Recovery of workers' compensation benefits is the exclusive remedy of an employee covered by workers' compensation insurance against an employer for a work-related injury sustained by the employee. Tex. Lab.Code Ann. § 408.001(a) (Vernon 1996). Here, the parties stipulated that G & H was a subscriber to a policy of worker's compensation insurance. However, under her sixth issue, Mosqueda contends the stipulation does not fulfill G & H's purported obligation to prove her claim for worker's compensation benefits was covered by a policy of worker's compensation insurance. She cites Univ. of Houston-Clear Lake v. Marsh, 981 S.W.2d 912, 914 (Tex.App.-Houston [1st Dist.] 1998, no pet.) in support of this position. However, this case is distinguishable. Marsh, a university employee, sued the university for negligence, following an injury he sustained while fueling a patrol car. The university claimed the exclusive remedy defense; however, it did not present evidence that it had a policy of worker's compensation insurance. Moreover, there was no stipulation, and the court of appeals did not have a record. The university unsuccessfully argued that it was entitled to the exclusive remedy defense because it was self-insured for worker's compensation coverage by statute. The holding in Marsh does not support Mosqueda's argument.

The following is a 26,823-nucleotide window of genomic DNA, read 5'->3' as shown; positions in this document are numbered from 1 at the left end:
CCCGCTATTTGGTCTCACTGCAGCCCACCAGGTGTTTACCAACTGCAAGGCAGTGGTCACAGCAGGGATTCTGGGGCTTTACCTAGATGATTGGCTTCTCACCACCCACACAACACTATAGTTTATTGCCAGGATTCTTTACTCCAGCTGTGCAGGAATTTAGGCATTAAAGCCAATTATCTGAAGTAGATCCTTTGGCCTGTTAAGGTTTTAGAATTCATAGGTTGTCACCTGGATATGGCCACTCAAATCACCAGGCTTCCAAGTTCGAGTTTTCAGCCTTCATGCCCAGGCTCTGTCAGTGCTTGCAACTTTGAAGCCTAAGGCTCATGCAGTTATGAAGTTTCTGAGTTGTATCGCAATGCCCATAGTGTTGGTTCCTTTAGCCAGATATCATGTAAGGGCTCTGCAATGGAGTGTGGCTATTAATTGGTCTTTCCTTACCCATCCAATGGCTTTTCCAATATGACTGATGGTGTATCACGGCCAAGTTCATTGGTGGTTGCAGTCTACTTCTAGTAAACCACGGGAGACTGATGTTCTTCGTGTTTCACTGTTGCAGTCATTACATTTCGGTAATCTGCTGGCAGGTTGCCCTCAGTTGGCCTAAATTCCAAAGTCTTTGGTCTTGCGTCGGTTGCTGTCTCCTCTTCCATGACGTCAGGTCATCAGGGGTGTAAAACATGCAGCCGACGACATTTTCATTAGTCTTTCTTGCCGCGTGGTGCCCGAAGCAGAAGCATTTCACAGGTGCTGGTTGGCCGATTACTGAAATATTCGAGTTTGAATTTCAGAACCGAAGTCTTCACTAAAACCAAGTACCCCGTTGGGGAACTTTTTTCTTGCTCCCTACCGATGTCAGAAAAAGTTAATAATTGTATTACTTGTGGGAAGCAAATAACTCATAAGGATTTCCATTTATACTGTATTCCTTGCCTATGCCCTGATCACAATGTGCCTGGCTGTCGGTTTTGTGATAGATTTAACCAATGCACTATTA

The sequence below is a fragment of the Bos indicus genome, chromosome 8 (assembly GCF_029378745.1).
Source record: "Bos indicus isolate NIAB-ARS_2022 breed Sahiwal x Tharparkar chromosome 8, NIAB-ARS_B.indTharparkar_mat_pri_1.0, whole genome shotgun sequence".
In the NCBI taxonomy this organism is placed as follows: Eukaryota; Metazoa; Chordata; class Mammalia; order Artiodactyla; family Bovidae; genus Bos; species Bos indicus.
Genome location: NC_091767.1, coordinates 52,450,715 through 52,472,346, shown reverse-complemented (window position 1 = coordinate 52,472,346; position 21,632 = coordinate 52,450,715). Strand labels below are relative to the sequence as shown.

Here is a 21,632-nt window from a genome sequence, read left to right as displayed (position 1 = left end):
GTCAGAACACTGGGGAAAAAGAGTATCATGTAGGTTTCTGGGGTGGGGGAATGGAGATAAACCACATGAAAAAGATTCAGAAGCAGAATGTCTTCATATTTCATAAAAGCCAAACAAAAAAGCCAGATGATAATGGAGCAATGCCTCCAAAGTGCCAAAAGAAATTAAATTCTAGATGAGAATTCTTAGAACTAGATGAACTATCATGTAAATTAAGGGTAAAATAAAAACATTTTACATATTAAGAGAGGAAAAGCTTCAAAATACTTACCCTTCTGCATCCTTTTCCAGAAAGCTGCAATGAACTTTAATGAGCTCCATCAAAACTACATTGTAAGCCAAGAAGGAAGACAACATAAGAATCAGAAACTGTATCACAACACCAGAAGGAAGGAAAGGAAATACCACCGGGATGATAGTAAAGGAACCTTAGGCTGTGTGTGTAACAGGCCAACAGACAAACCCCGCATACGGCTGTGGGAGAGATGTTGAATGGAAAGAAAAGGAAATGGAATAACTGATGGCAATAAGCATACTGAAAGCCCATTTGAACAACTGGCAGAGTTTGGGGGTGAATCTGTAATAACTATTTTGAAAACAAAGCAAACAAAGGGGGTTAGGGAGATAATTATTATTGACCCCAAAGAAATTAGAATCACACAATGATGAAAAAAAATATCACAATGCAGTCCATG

Mosqueda also contends the stipulation is insufficient because the parties did not incorporate language identifying G & H as an “employer” under section 401.011(18) of the Labor Code and appellant as a covered “employee” under section 408.001 of the Labor Code. See Tex. Lab.Code Ann. §§ 408.001, 408.011(18) (Vernon Supp.2003). Mosqueda's semantical argument is not sustainable. See Rodriguez v. Martin Landscape Management, Inc., 882 S.W.2d 602, 605 (Tex.App.-Houston [1st Dist.] 1994, no writ). Practitioners of employer relations and worker's compensation law have been using the word “subscriber” as a short-hand rendition of “has a policy of worker's compensation insurance” for many years. Moreover, in some instances, the definitions of “employer” and “employee” and the exclusive remedy provision may apply to more than one employer of an employee.6 Wingfoot, 111 S.W.3d at 144. Thus, an employee of a temporary employment agency who is injured while working under the direct supervision of a client company is the employee of both and can pursue workers' compensation benefits from either (and be subject to the exclusive remedy provision as to both) if each provided coverage. Garza v. Exel Logistics, Inc., 161 S.W.3d 473, 475 (Tex.2005). A fortiori, Mosqueda's arguments regarding statutory definitions for “employees” and “employers” are unavailing. An employer who pleads and proves subscriber status is immune from liability for common-law negligence and the employee's exclusive remedy is under the act. Puga v. Donna Fruit Co., Inc., 634 S.W.2d 677, 680 (Tex.1982). The stipulation removed any factual dispute that G & H had a policy of worker's compensation effective on Mosqueda's date of injury. G & H is entitled to assert the exclusive remedy defense. See Western Steel Co. v. Altenburg, 206 S.W.3d 121, 122-23 (Tex.2006). Accordingly, we overrule Mosqueda's sixth issue.